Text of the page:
The climate plan, published on 6 July, contains 19 priorities in environmental policy, including making France’s commitment to the 2015 Paris agreement on climate change legally binding.

Other measures include

  • increasing the price of carbon emissions over the next five years by more than the previous target of €100 per tonne by 2030 
  • making thermal insulation a national priority and eradicating energy poverty in 10 years
  • becoming carbon neutral by 2050, although the plan does not say whether this goal would become law
  • banning the import of all products that contribute to deforestation, with products to be specified early next year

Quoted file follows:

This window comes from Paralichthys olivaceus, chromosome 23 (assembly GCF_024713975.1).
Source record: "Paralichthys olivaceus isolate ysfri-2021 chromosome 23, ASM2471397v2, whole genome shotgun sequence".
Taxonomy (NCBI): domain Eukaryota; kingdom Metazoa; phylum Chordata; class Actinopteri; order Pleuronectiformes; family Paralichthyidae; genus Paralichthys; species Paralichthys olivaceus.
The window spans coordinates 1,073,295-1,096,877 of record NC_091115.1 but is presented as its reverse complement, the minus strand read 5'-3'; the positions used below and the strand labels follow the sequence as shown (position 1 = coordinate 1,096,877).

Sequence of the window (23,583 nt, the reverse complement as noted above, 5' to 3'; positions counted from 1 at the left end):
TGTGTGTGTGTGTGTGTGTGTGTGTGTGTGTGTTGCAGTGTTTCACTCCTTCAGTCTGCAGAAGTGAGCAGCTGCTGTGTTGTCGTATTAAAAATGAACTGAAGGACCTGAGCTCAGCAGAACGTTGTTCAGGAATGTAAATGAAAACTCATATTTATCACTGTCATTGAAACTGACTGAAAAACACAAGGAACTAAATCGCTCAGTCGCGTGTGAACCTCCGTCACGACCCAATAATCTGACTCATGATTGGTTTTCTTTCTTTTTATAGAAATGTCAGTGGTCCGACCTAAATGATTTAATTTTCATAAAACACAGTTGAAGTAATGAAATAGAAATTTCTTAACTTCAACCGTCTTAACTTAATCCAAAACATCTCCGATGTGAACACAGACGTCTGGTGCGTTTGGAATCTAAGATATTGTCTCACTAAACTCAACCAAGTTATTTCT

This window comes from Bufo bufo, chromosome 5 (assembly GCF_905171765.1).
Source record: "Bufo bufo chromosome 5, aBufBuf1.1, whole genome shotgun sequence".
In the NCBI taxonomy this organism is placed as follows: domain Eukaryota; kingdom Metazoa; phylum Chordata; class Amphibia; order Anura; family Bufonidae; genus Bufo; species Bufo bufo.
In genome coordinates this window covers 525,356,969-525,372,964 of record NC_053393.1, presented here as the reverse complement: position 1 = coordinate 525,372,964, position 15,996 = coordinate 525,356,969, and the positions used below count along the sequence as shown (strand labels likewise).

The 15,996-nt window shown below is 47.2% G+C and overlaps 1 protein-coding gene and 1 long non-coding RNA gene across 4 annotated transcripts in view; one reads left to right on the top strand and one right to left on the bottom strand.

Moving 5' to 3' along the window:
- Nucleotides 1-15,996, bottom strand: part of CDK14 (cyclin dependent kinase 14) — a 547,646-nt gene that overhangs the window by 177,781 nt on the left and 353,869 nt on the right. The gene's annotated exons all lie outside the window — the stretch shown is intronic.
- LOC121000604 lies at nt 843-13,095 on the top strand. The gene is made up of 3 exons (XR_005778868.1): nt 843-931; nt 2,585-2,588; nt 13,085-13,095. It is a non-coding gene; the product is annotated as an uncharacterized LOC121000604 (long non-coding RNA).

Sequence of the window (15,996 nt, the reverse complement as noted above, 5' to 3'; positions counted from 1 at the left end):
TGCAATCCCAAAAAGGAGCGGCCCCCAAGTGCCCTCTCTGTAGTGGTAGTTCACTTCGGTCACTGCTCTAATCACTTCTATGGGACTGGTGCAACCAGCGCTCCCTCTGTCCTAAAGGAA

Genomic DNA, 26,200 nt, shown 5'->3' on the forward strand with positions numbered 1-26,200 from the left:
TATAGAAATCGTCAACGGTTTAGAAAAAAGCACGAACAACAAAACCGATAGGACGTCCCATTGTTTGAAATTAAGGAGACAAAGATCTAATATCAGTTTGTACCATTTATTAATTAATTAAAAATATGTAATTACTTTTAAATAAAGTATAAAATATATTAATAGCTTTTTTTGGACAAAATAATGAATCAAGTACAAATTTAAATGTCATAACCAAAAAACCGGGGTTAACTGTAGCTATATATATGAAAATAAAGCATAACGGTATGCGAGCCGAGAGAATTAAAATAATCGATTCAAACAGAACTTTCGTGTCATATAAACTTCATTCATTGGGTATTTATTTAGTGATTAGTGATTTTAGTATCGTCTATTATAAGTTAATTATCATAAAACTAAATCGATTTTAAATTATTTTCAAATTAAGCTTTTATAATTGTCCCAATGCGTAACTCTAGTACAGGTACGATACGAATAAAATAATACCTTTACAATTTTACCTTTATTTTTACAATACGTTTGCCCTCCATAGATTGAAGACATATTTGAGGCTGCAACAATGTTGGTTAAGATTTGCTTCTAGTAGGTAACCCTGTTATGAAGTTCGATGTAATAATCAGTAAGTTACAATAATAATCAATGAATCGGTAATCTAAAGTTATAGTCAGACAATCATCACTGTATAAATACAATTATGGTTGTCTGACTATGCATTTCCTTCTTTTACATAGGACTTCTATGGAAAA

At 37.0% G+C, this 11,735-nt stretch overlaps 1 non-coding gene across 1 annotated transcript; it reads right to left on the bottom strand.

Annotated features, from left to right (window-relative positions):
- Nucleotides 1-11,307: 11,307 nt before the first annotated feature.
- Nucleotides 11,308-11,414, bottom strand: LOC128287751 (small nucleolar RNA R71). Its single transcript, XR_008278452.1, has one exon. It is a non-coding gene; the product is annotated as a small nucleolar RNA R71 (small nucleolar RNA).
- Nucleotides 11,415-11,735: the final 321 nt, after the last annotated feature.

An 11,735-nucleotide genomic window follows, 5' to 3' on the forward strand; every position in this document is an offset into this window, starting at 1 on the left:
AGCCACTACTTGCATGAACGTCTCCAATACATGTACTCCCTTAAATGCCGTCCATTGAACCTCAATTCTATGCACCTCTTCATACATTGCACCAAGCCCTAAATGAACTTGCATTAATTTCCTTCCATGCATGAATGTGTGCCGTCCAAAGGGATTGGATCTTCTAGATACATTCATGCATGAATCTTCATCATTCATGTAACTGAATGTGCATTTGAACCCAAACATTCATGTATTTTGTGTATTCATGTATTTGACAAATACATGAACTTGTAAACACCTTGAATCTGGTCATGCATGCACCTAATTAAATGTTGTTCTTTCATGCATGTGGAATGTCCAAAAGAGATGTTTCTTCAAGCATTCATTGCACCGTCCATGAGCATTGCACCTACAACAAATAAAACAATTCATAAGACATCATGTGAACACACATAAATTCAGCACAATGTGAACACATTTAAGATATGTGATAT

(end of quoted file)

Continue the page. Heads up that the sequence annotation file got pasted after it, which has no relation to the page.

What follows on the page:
• banning the sale of petrol and diesel cars by 2040

The plan also included a pledge to “focus on research and innovation to find climate solutions”. The government said it would fund research programmes in high performance solar cells, recyclable batteries, digital science, energy and green transport, as part of its wider investment strategy.

It also reaffirmed its efforts to bring top climate change scientists to France, by way of a programme called Science, Come to France. This includes the Make our Planet Great Again initiative, which was launched in June with €30 million of government funding.

The climate plan’s commitment to make the Paris climate agreement legally binding is in line with president Emmanuel Macron’s commitment to a global environment pact intended to solidify the agreement.

On 8 July, Macron tweeted that on 12 December, “France will host a new climate mobilisation summit”.